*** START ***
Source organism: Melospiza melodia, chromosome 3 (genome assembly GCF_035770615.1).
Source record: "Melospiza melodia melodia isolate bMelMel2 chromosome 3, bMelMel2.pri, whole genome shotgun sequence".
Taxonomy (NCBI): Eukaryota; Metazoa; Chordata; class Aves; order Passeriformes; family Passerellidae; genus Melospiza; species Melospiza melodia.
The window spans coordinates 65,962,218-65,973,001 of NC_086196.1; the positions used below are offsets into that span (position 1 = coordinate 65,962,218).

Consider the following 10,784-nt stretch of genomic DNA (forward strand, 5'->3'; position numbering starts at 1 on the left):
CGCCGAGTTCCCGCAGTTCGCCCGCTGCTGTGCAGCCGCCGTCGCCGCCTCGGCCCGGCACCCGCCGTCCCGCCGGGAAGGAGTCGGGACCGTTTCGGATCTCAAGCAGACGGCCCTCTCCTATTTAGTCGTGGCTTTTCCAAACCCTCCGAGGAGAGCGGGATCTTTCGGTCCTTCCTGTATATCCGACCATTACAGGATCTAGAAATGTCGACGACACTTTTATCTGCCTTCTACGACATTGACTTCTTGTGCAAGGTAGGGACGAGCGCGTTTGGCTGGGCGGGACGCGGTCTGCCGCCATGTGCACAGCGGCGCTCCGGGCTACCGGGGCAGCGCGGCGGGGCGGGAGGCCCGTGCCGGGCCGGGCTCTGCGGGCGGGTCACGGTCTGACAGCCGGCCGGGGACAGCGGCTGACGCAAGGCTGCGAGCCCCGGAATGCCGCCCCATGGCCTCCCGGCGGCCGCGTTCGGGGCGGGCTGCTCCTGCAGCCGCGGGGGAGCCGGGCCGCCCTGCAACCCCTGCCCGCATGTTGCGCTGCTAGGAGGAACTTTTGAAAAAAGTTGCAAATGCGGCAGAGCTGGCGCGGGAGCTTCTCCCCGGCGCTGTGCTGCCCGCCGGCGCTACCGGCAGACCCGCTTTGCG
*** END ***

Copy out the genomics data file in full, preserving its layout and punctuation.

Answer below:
Source organism: Melospiza melodia, chromosome 3 (genome assembly GCF_035770615.1).
Source record: "Melospiza melodia melodia isolate bMelMel2 chromosome 3, bMelMel2.pri, whole genome shotgun sequence".
Taxonomy (NCBI): Eukaryota; Metazoa; Chordata; class Aves; order Passeriformes; family Passerellidae; genus Melospiza; species Melospiza melodia.
The window spans coordinates 65,962,218-65,973,001 of NC_086196.1; the positions used below are offsets into that span (position 1 = coordinate 65,962,218).

Consider the following 10,784-nt stretch of genomic DNA (forward strand, 5'->3'; position numbering starts at 1 on the left):
CGCCGAGTTCCCGCAGTTCGCCCGCTGCTGTGCAGCCGCCGTCGCCGCCTCGGCCCGGCACCCGCCGTCCCGCCGGGAAGGAGTCGGGACCGTTTCGGATCTCAAGCAGACGGCCCTCTCCTATTTAGTCGTGGCTTTTCCAAACCCTCCGAGGAGAGCGGGATCTTTCGGTCCTTCCTGTATATCCGACCATTACAGGATCTAGAAATGTCGACGACACTTTTATCTGCCTTCTACGACATTGACTTCTTGTGCAAGGTAGGGACGAGCGCGTTTGGCTGGGCGGGACGCGGTCTGCCGCCATGTGCACAGCGGCGCTCCGGGCTACCGGGGCAGCGCGGCGGGGCGGGAGGCCCGTGCCGGGCCGGGCTCTGCGGGCGGGTCACGGTCTGACAGCCGGCCGGGGACAGCGGCTGACGCAAGGCTGCGAGCCCCGGAATGCCGCCCCATGGCCTCCCGGCGGCCGCGTTCGGGGCGGGCTGCTCCTGCAGCCGCGGGGGAGCCGGGCCGCCCTGCAACCCCTGCCCGCATGTTGCGCTGCTAGGAGGAACTTTTGAAAAAAGTTGCAAATGCGGCAGAGCTGGCGCGGGAGCTTCTCCCCGGCGCTGTGCTGCCCGCCGGCGCTACCGGCAGACCCGCTTTGCG